The spotted-tailed quoll (or tiger cat as it was once innapropriately known) is the second largest of the world's surviving carnivorous marsupials. Spotted-tailed quolls vary from reddish brown to dark chocolate brown with white spots on the body and tail (unlike eastern quolls which do not have spots on the tail). The species is considerably larger than the eastern quoll, with males measuring up to 130 cm long and 4 kg in weight. Females are significantly smaller than males.
The eyes and ears of the spotted-tailed quoll are comparatively smaller than those of the eastern quoll. Also the spotted-tailed quoll is physically strong in appearance, with a thick snout and wide gape.
Distribution and habitat
The spotted-tailed quoll is also found on the east coast of mainland Australia, but is rare. Two subspecies have been descibed -- a smaller one (D. m. gracilis) is found in northern Queensland. D. m. maculatus occurs from southern Queensland to Tasmania. The spotted-tailed quoll is now threatened throughout its mainland range.
Spotted-tailed quolls are most common in cool temperate rainforest, wet sclerophyll forest and coastal scrub along the north and west coasts of the state.
Behaviour and diet
Spotted-tail quolls are largely solitary and nocturnal, although the species does sometimes forage and bask during daylight hours. Spotted-tailed quolls spend a tenth of their time moving with agility above the forest floor on logs or in trees.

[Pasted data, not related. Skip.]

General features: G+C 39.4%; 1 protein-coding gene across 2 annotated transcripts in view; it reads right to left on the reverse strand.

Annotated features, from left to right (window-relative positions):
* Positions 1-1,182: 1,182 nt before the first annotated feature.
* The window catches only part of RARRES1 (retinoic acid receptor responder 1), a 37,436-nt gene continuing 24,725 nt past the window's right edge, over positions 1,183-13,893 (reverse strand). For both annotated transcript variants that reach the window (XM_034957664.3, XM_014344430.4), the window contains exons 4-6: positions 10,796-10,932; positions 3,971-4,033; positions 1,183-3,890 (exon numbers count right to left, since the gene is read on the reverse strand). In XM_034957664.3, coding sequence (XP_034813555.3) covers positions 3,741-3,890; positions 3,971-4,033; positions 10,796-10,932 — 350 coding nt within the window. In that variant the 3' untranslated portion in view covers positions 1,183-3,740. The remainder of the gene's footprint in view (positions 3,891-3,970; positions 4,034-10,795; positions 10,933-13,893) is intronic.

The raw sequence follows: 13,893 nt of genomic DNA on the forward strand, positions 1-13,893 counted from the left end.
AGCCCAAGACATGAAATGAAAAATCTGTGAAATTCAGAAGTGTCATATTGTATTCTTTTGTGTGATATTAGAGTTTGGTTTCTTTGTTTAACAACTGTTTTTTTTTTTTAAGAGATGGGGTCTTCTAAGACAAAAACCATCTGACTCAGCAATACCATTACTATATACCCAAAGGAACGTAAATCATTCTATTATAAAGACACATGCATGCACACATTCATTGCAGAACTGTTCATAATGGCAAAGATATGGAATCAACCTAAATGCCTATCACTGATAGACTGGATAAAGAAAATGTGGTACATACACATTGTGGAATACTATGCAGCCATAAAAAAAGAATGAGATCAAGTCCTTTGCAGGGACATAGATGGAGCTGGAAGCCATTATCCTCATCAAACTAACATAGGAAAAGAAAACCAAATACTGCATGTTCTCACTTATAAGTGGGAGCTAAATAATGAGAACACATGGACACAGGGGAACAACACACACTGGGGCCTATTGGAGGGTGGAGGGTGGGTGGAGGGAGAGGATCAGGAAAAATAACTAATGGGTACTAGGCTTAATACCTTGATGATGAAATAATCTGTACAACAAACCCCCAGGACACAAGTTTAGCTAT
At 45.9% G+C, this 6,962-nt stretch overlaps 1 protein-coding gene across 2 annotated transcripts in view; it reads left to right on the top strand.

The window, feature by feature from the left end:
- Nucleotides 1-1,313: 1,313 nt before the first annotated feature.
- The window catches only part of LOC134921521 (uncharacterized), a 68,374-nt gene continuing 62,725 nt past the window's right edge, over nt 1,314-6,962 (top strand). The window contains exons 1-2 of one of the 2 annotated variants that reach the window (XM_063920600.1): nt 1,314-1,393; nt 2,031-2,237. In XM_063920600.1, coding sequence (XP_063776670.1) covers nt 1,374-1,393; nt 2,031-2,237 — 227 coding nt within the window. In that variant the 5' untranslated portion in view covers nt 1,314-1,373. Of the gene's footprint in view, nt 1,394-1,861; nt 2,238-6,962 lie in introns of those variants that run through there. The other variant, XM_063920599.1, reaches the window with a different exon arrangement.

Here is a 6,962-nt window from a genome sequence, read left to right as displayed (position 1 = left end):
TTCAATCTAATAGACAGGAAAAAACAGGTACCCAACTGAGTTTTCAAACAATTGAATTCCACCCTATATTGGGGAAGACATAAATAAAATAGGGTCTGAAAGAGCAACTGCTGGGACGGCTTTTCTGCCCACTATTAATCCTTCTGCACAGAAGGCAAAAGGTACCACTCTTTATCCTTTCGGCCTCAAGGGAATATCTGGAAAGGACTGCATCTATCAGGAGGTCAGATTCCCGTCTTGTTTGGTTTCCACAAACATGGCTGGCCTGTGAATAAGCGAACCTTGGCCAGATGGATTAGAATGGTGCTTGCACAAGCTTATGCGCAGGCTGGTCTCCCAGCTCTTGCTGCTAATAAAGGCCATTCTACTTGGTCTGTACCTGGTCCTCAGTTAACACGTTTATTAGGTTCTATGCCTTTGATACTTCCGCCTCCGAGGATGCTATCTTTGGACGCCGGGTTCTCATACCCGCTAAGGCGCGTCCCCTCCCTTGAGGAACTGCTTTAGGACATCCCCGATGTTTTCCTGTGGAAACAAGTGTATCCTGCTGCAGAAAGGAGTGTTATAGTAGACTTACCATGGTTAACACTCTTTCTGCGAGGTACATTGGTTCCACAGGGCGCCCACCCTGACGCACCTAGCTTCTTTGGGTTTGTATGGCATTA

The spotted-tailed quoll is a capable hunter that, like the eastern quoll, kills its prey by biting on or behind the head. Prey taken by the spotted-tailed quoll include rats, gliding possums, small or injured wallabies, reptiles and insects. Birds and eggs are also taken from time to time. Carrion is frequently eaten by spotted-tailed quolls and even tip scavenging and beachcombing occur. Large spotted-tailed quolls compete directly with Tasmanian devils for food - one female has even been seen to chase a Tasmanian devil away from a carcase!
Breeding is similar to the eastern quoll. Females breed only once a year unless they fail to find a mate or lose their litter early, at which time they will try to breed again. Breeding occurs in early winter with females giving birth to up to 6 young after a gestation period of 21 days. After about 10 weeks the young are left in grass-lined dens located in burrows or hollow logs leaving the female free to hunt and forage. If the female needs to move to a different den she carries the young along on her back. Towards the end of November, when the young are 18 to 20 weeks old, they are weaned (stop suckling) and become independent of the female. Sexual maturity is reached at one year.
The species is fully protected in Tasmania.